Since 1966, New Skete has been a peaceful presence in southern Washington County. The Eastern Orthodox monks and nuns of New Skete strive to worship authentically and intensely and share with the broader community their efforts to translate the essentials of early Christian monasticism into American culture.
In 1967 the monks cleared the steep and rocky land on the mountain to begin building their monastery. Today, in addition to the monks’ private living quarters, there are classrooms, a gift shop, two guest rooms and two parlors.
The nuns of New Skete arrived in 1969 and built their monastery about four miles west of the monks’ on Ashgrove Road. Their monastery includes a kitchen, bedrooms, dining area, community rooms, a small chapel for daily services, an art studio, guest areas, library, workshops and bakery, along with a tiny gift shop for the sale of the nuns’ famous cheesecakes, seasonal brandied fruitcakes and other treats.
In 1983 the community of the Companions of New Skete, a fellowship of lay people who seek to be formally connected with the New Skete communities to deepen their spiritual lives, built Emmaus House on the monks’ land, and it now serves as the monks’ main guest house.
New Skete has two churches at the monks’ monastery. The first, a small temple topped with eight small but distinctive gold cupolas or “onion” domes was built in 1969 and is dedicated to the Transfiguration of Christ. A larger church dedicated to Holy Wisdom was built in 1983 by the monks and local carpenters to accommodate the monastic communities, local parishioners and the growing number of retreatants and visitors.
All are welcome to join the monks and nuns in worship. The divine services at New Skete are the single most important work of the members in common. They are sung for the spiritual benefit of all who participate in them and for all who are commemorated during their celebrations.
Two important aspects are immediately obvious to the listener. First, most of the priest’s prayers are sung aloud for all to hear. Second, all the services have been translated into contemporary American literary English. As with the layout, design, and furnishing of the church building, both music, and texts, and the structure and movement, of the liturgical services, form an integral whole. Every element of it must help lead the worshipper to a further experience of the presence of Christ in our midst.
Both of the monastic communities at New Skete are self-supporting and receive no financial support from the national church. They are sustained financially through charitable donations and the work of their own hands. The communities, since their founding, have worked in liturgical arts, producing icons and publishing liturgical books and music. In addition, the monks are world-famous for breeding German Shepherds and their dog training programs, whereas the nuns are known for their heavenly cheesecakes.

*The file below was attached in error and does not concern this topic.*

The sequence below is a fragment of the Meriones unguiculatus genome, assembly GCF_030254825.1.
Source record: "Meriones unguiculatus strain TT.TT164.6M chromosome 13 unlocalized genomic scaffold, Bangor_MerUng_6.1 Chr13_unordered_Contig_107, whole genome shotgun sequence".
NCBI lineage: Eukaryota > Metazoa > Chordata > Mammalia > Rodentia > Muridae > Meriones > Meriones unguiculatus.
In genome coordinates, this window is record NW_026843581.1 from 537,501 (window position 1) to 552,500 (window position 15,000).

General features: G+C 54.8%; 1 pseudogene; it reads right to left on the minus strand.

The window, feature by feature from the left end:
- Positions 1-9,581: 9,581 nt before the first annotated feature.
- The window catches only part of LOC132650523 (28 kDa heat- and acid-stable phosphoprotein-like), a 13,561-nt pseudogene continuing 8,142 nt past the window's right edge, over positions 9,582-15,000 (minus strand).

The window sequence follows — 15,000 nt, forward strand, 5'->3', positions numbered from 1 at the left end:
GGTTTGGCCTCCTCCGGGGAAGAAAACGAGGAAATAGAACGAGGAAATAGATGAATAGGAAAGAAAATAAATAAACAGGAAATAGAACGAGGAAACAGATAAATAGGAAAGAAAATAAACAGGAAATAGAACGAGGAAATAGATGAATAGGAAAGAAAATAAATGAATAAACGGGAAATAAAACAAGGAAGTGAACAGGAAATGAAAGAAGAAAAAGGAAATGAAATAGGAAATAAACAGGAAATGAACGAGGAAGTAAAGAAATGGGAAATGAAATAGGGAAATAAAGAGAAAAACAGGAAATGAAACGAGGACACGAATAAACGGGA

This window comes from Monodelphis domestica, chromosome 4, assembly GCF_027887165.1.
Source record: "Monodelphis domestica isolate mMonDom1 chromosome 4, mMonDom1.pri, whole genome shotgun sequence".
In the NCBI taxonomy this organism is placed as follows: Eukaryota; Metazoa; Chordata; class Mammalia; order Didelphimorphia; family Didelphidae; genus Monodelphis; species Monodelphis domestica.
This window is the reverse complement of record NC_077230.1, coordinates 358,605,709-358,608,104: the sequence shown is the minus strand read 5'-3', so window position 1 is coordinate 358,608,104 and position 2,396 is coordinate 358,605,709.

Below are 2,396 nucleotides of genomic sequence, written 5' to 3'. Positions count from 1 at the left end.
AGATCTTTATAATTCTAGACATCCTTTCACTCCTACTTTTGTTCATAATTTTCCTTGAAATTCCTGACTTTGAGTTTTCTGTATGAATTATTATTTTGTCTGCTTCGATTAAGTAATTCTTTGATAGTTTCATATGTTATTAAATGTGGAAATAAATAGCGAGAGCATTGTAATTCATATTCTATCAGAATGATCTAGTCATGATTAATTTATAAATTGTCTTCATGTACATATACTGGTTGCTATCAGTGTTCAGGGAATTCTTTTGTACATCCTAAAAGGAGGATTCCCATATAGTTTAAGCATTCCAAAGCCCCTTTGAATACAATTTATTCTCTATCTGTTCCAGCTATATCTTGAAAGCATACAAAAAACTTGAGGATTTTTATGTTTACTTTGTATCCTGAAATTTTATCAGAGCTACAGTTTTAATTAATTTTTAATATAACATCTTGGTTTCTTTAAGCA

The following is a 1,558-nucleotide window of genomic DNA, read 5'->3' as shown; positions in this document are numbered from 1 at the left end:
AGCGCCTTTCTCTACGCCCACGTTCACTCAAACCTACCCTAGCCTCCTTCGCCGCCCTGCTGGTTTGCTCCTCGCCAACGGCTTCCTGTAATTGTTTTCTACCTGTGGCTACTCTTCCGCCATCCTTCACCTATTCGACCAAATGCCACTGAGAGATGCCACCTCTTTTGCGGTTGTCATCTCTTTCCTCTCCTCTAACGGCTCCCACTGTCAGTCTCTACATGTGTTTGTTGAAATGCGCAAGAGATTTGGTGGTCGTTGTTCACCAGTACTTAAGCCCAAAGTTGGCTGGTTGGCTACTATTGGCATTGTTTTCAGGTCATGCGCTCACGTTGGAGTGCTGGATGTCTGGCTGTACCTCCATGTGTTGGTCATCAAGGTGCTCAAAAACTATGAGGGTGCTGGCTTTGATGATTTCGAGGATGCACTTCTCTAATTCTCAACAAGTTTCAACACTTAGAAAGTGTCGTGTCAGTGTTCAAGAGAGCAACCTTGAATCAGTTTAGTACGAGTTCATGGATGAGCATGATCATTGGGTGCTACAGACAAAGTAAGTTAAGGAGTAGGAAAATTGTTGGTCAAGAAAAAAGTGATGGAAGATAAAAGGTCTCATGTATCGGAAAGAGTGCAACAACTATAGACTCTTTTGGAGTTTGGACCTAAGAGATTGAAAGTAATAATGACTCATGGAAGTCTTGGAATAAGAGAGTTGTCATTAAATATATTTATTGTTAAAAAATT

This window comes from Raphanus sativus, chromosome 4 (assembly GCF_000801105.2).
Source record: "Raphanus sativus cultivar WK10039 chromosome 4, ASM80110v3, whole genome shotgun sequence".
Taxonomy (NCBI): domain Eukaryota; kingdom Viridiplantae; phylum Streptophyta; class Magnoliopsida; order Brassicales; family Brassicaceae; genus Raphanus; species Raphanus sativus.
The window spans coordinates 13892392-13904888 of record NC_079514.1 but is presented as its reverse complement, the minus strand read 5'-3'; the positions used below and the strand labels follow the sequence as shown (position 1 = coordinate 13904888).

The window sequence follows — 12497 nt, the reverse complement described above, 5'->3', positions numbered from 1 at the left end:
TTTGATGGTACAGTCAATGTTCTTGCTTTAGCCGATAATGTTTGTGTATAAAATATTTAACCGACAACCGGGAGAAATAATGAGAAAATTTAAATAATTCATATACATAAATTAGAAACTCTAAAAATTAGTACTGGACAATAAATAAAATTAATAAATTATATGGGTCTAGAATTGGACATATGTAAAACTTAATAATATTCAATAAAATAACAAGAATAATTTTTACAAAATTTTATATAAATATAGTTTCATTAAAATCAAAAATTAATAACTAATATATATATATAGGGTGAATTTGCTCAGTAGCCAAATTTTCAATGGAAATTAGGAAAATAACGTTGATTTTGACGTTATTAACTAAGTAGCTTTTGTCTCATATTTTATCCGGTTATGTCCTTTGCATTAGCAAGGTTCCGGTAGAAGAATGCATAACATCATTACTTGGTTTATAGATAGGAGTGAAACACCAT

The monks’ love for their first German Shepherd dog Kir led them to begin breeding, raising and socializing these intelligent and beautiful animals. Today, the monks of New Skete dedicate themselves to providing the best possible companion dogs.
Based on their experience and expertise, the monks have written extensively on the relationship of dogs and people. They also offer a course of dog training that includes standard AKC obedience and incorporates the values of the monastic environment.
“The cheesecakes made by the Nuns of New Skete are, dare we say, divine? They give new meaning to the term heavenly,” said an article in Life@Home magazine regarding the nuns’ cheesecakes.
Three sisters and four employees typically bake twice a week following a highly efficient two-day process. They use 30-pound blocks of cream cheese and an amazing mixer that tips to pour the batter, saving the nuns from heavy lifting. The nuns’ cheesecakes are available at their gift shop and at
Hundreds of people visit New Skete each year. The meditation gardens with a waterfall feature provide a soothing area for reflection and relaxation. Hiking trails with stone walls, spring runnels and various grades from flat to mildly steep are open to the public. Group tours for 10 or more people are available by appointment. School and youth groups may also book field trips. Individuals looking for a spiritual retreat may make arrangements to stay at the guest house. Several themed retreats, public events and a dog training workshop are held annually.
The monks’ monastery is located at 273 New Skete Rd., Cambridge, New York. The nuns’ monastery is at 345 Ashgrove Rd., also in Cambridge.
For more information on New Skete, visit newskete.org.